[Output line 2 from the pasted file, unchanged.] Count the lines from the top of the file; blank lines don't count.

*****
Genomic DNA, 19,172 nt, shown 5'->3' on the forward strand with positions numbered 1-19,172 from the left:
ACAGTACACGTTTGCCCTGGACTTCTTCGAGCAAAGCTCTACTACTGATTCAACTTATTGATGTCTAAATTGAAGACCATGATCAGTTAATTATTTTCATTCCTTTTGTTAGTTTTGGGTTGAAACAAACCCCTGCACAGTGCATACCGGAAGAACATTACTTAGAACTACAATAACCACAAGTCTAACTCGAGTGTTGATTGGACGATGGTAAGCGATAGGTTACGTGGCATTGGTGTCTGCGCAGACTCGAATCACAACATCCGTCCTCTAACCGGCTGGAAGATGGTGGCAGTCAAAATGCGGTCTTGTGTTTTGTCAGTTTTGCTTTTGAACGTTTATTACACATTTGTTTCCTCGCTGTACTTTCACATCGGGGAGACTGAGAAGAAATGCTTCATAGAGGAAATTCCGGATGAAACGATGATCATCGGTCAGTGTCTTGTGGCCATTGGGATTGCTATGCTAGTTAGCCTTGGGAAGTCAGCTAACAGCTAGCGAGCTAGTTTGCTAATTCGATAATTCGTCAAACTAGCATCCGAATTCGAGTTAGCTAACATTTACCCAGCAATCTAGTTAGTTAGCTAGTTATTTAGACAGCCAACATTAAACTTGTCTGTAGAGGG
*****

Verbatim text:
ACAGTACACGTTTGCCCTGGACTTCTTCGAGCAAAGCTCTACTACTGATTCAACTTATTGATGTCTAAATTGAAGACCATGATCAGTTAATTATTTTCATTCCTTTTGTTAGTTTTGGGTTGAAACAAACCCCTGCACAGTGCATACCGGAAGAACATTACTTAGAACTACAATAACCACAAGTCTAACTCGAGTGTTGATTGGACGATGGTAAGCGATAGGTTACGTGGCATTGGTGTCTGCGCAGACTCGAATCACAACATCCGTCCTCTAACCGGCTGGAAGATGGTGGCAGTCAAAATGCGGTCTTGTGTTTTGTCAGTTTTGCTTTTGAACGTTTATTACACATTTGTTTCCTCGCTGTACTTTCACATCGGGGAGACTGAGAAGAAATGCTTCATAGAGGAAATTCCGGATGAAACGATGATCATCGGTCAGTGTCTTGTGGCCATTGGGATTGCTATGCTAGTTAGCCTTGGGAAGTCAGCTAACAGCTAGCGAGCTAGTTTGCTAATTCGATAATTCGTCAAACTAGCATCCGAATTCGAGTTAGCTAACATTTACCCAGCAATCTAGTTAGTTAGCTAGTTATTTAGACAGCCAACATTAAACTTGTCTGTAGAGGG